Tuttle’s outlook probably starts with his father, but there’s also a little Lee Trevino, a little Larry Ziegler, a little Hale Irwin, and even some Roger Maris in his personality makeup.
It was his dad who, in the late 1960s, took him down the road from their home in Rockingham County to the Greater Greensboro Open. There, the young Tuttle spotted Trevino walking around the course with an unstoppable grin. “I guess I just liked people who were smiling and having fun, no matter what,” he says.
Tuttle knew he wanted to be a golfer then, and he never wanted to settle for anything else. When he defeated Hodgkin’s, he came back a stronger golfer. He started playing on mini-tours near Pinehurst. Looking for a roommate to split rent with him, Tuttle approached another young golfer named Kevin Maris. Tuttle and Maris were about the same age, both born about a year before Maris’s father, Roger, hit 61 home runs for the Yankees in 1961. Over the next few years, Tuttle and Kevin Maris became close friends, and Tuttle spent a winter living with the Maris family in Florida while trying to hone his golf game.
He got better. And in 1990, Tuttle earned a spot in the U.S. Open at Medinah. He missed the cut in the tournament but had a few memorable experiences: He was the first player to tee off on Thursday to open the tournament; and he played a practice round with Irwin, who wound up winning the event.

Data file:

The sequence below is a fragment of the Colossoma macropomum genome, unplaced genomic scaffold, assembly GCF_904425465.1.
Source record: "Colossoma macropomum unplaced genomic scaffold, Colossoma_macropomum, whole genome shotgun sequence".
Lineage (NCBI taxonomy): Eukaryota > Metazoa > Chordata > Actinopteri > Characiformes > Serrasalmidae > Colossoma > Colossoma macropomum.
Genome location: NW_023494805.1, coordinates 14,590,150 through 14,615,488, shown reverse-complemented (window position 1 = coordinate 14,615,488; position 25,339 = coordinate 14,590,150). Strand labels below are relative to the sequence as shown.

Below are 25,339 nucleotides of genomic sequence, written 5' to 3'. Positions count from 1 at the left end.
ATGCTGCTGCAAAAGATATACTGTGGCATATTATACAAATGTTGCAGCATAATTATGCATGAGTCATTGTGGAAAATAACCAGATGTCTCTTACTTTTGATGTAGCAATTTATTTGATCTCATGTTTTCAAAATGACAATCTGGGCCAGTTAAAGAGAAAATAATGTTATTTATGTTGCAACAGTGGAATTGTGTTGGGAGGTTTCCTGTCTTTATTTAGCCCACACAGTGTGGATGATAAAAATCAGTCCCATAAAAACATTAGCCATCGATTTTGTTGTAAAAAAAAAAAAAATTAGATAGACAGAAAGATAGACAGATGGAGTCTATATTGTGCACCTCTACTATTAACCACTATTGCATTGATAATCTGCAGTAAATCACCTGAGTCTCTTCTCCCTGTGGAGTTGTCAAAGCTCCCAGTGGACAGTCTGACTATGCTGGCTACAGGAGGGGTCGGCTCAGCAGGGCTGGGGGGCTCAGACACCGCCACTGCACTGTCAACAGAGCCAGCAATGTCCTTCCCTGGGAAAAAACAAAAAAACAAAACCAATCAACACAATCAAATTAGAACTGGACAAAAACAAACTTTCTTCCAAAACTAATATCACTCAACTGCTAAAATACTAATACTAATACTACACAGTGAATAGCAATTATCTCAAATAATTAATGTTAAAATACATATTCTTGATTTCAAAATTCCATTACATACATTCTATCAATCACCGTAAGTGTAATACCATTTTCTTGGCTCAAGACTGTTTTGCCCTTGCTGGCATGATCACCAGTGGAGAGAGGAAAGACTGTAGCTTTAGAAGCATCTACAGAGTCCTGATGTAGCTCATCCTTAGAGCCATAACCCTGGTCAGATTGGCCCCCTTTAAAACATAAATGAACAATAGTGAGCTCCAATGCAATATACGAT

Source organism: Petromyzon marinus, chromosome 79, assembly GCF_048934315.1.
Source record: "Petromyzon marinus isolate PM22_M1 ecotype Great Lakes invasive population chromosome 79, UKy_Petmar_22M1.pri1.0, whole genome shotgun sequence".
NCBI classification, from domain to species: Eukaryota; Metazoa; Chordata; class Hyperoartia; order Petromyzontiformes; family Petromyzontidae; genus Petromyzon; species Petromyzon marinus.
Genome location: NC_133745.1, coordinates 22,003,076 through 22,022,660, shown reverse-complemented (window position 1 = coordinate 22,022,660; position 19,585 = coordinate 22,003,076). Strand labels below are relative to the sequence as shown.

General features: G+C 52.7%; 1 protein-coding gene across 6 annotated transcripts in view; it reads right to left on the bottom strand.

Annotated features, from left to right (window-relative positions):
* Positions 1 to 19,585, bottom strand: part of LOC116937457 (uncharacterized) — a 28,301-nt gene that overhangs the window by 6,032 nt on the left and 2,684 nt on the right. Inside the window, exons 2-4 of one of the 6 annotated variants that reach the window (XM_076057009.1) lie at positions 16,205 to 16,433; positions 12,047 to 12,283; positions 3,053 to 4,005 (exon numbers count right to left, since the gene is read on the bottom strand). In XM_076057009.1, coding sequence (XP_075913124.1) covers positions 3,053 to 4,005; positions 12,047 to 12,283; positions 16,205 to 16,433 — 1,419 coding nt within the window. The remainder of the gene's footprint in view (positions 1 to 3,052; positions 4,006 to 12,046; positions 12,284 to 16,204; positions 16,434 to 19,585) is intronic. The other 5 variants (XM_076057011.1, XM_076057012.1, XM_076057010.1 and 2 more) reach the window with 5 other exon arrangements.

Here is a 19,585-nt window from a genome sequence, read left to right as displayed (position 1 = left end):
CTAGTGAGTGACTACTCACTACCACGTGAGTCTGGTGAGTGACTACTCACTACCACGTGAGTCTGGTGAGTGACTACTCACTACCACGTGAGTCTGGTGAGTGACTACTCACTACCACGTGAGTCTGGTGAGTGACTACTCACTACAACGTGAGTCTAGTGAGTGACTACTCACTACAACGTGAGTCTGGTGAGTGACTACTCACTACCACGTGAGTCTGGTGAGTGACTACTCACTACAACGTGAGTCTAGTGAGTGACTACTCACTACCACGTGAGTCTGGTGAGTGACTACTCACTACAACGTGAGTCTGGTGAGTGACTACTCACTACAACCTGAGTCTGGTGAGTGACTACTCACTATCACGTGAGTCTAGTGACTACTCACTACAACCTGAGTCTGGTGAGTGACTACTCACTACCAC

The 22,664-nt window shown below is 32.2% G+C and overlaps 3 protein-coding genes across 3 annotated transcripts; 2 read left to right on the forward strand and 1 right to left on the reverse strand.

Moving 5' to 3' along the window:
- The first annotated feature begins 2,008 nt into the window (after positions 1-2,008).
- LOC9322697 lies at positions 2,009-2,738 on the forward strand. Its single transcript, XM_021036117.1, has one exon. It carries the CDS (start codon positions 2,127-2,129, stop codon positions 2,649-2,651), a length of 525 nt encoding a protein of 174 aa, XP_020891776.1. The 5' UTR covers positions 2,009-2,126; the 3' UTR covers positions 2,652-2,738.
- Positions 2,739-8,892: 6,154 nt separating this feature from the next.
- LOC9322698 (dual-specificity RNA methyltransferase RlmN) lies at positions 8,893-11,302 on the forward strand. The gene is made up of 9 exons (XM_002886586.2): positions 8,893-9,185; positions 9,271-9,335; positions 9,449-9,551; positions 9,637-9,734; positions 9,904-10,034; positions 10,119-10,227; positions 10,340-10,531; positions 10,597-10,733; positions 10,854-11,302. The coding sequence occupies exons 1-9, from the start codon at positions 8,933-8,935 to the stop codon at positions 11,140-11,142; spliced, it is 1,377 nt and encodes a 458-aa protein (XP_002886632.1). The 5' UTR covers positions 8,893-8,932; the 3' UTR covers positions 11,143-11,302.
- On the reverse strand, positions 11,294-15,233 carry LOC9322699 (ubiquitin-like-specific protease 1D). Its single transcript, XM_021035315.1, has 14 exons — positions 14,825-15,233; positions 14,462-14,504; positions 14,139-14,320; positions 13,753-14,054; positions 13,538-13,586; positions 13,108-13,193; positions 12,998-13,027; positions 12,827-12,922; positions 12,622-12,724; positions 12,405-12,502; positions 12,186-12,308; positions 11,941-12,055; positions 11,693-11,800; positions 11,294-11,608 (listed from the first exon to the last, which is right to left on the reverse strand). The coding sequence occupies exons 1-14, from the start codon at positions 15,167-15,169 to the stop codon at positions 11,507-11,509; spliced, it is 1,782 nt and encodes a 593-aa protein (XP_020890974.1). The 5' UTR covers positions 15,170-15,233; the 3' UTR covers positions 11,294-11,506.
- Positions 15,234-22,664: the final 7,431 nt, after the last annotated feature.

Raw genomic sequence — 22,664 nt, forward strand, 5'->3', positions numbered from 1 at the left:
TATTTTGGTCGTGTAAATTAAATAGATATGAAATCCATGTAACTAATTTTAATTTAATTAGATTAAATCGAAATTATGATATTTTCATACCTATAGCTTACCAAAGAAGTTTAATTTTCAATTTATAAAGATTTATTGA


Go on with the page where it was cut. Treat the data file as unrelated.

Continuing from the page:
Tuttle had a similarly gratifying week in 1992 when he qualified for the Doral Ryder Open. He started the first round with three straight birdies but missed the cut again. That he never made it to the weekend in either of his brushes in top-tier golf doesn’t bother Tuttle a bit.
“It was sure nice to be there,” he says.
Tuttle got married in 1993, to a nurse from Wake Baptist, in the chapel at the hospital. And he kept golfing for money. He spent nine years at Country Club Golf Center in Lewisville, while playing in PGA Carolinas Section events. He left there in 2006 for Salem Glen, where he started as a teaching pro, before moving up to head professional, before he found his latest tumor, before his position at the course was cut, and before he could hit a sand wedge 60 yards again.
“As long as I was still breathing,” he says, “I was going to keep going.”
A year ago, he couldn’t hold the club. Six months ago, he couldn’t chip. A month ago, he had the case of the club flying out of his hand and hitting him in the head.
“Things happen to me that don’t happen to normal people,” Tuttle says, laughing as he stands on the practice mat.
In all those years he was on the cusp of becoming a PGA Tour professional, Tuttle says he could hit a sand wedge about 110 yards. But that’s not the goal today. The goal today is 60.
And just before nightfall at Jimmy Mac’s Golf Range in Winston-Salem, the new teaching pro, who has beaten cancer three times, follows through on another swing. The ball carries 75 yards.
“See that? That’s what I’m saying,” he says. “Every day, it gets a little better.”